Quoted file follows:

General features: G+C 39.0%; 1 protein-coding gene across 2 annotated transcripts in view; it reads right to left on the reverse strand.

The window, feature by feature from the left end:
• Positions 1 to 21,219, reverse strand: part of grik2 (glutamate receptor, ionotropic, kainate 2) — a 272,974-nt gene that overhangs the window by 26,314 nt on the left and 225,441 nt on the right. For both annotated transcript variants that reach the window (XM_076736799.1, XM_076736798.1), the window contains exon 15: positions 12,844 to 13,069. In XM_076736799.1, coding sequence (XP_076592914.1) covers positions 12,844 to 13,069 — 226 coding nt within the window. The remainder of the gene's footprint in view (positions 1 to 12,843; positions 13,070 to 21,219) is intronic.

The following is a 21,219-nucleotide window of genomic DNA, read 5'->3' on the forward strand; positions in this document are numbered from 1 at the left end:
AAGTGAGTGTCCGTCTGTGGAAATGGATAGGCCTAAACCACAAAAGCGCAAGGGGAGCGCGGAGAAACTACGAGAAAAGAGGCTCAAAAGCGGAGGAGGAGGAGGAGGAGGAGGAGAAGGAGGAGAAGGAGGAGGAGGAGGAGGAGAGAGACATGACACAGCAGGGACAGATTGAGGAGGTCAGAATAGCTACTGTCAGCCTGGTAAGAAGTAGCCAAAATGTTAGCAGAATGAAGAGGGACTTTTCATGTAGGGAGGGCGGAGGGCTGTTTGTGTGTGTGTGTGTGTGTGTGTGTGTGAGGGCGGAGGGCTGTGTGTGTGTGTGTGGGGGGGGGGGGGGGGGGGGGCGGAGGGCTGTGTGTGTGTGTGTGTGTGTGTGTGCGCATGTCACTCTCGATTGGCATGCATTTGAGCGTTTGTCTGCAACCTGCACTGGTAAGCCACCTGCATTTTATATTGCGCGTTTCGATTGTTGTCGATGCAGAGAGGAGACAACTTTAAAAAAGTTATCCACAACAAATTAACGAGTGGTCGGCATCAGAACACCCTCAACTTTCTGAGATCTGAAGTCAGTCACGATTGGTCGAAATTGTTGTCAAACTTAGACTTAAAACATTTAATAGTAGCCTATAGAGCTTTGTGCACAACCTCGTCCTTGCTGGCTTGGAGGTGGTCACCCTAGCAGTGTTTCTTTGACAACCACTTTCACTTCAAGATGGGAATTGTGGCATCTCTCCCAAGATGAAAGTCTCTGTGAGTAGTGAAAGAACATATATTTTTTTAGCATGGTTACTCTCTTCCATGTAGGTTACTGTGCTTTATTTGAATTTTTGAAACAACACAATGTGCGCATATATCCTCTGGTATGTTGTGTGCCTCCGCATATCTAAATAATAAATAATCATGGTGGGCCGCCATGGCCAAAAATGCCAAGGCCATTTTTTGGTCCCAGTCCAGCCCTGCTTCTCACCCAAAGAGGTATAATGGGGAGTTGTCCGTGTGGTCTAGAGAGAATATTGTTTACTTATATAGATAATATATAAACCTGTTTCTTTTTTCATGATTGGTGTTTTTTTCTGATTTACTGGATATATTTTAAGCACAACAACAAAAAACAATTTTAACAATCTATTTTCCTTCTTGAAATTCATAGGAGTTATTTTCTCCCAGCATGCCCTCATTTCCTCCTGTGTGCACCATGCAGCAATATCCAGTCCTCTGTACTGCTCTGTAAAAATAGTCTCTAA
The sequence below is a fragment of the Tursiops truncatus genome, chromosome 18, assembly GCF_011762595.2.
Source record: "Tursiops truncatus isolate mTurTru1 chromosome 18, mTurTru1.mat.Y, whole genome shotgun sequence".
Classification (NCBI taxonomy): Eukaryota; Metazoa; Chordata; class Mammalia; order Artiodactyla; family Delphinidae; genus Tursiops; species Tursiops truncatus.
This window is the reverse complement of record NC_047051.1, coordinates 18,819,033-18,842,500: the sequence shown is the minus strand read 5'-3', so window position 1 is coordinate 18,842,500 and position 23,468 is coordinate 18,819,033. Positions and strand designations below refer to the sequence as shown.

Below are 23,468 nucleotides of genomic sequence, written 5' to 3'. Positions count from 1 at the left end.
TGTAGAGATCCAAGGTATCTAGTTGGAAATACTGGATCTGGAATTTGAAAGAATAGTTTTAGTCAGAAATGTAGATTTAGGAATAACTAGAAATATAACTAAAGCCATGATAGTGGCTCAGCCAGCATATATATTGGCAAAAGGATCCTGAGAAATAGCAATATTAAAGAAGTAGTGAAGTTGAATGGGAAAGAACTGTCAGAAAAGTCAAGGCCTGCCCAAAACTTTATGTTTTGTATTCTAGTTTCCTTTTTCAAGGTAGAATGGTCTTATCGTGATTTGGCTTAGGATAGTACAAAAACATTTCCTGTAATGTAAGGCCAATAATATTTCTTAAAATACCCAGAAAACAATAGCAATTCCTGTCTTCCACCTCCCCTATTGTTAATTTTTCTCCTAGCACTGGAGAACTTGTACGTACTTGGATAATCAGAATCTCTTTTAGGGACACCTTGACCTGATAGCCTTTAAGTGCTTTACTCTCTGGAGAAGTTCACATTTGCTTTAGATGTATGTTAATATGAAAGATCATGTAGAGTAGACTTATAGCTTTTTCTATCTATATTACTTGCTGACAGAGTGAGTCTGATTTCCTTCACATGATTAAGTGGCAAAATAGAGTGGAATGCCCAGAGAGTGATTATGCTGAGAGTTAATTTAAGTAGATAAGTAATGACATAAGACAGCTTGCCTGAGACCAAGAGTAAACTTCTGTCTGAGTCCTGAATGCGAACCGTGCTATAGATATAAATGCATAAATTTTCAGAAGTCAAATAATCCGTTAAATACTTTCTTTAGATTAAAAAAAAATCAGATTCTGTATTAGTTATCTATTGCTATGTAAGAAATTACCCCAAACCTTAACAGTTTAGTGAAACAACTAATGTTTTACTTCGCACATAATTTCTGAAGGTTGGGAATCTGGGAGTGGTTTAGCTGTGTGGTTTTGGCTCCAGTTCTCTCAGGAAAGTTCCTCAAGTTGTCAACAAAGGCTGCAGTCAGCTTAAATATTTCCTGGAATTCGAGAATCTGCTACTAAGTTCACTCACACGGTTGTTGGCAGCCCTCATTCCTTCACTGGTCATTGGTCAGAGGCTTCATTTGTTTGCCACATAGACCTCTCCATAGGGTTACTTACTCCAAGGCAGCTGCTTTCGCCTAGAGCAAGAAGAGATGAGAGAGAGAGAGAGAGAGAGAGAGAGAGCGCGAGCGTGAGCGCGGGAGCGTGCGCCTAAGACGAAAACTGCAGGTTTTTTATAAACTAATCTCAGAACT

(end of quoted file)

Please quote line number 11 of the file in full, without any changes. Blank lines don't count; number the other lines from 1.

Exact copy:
TGTAGAGATCCAAGGTATCTAGTTGGAAATACTGGATCTGGAATTTGAAAGAATAGTTTTAGTCAGAAATGTAGATTTAGGAATAACTAGAAATATAACTAAAGCCATGATAGTGGCTCAGCCAGCATATATATTGGCAAAAGGATCCTGAGAAATAGCAATATTAAAGAAGTAGTGAAGTTGAATGGGAAAGAACTGTCAGAAAAGTCAAGGCCTGCCCAAAACTTTATGTTTTGTATTCTAGTTTCCTTTTTCAAGGTAGAATGGTCTTATCGTGATTTGGCTTAGGATAGTACAAAAACATTTCCTGTAATGTAAGGCCAATAATATTTCTTAAAATACCCAGAAAACAATAGCAATTCCTGTCTTCCACCTCCCCTATTGTTAATTTTTCTCCTAGCACTGGAGAACTTGTACGTACTTGGATAATCAGAATCTCTTTTAGGGACACCTTGACCTGATAGCCTTTAAGTGCTTTACTCTCTGGAGAAGTTCACATTTGCTTTAGATGTATGTTAATATGAAAGATCATGTAGAGTAGACTTATAGCTTTTTCTATCTATATTACTTGCTGACAGAGTGAGTCTGATTTCCTTCACATGATTAAGTGGCAAAATAGAGTGGAATGCCCAGAGAGTGATTATGCTGAGAGTTAATTTAAGTAGATAAGTAATGACATAAGACAGCTTGCCTGAGACCAAGAGTAAACTTCTGTCTGAGTCCTGAATGCGAACCGTGCTATAGATATAAATGCATAAATTTTCAGAAGTCAAATAATCCGTTAAATACTTTCTTTAGATTAAAAAAAAATCAGATTCTGTATTAGTTATCTATTGCTATGTAAGAAATTACCCCAAACCTTAACAGTTTAGTGAAACAACTAATGTTTTACTTCGCACATAATTTCTGAAGGTTGGGAATCTGGGAGTGGTTTAGCTGTGTGGTTTTGGCTCCAGTTCTCTCAGGAAAGTTCCTCAAGTTGTCAACAAAGGCTGCAGTCAGCTTAAATATTTCCTGGAATTCGAGAATCTGCTACTAAGTTCACTCACACGGTTGTTGGCAGCCCTCATTCCTTCACTGGTCATTGGTCAGAGGCTTCATTTGTTTGCCACATAGACCTCTCCATAGGGTTACTTACTCCAAGGCAGCTGCTTTCGCCTAGAGCAAGAAGAGATGAGAGAGAGAGAGAGAGAGAGAGAGAGAGCGCGAGCGTGAGCGCGGGAGCGTGCGCCTAAGACGAAAACTGCAGGTTTTTTATAAACTAATCTCAGAACT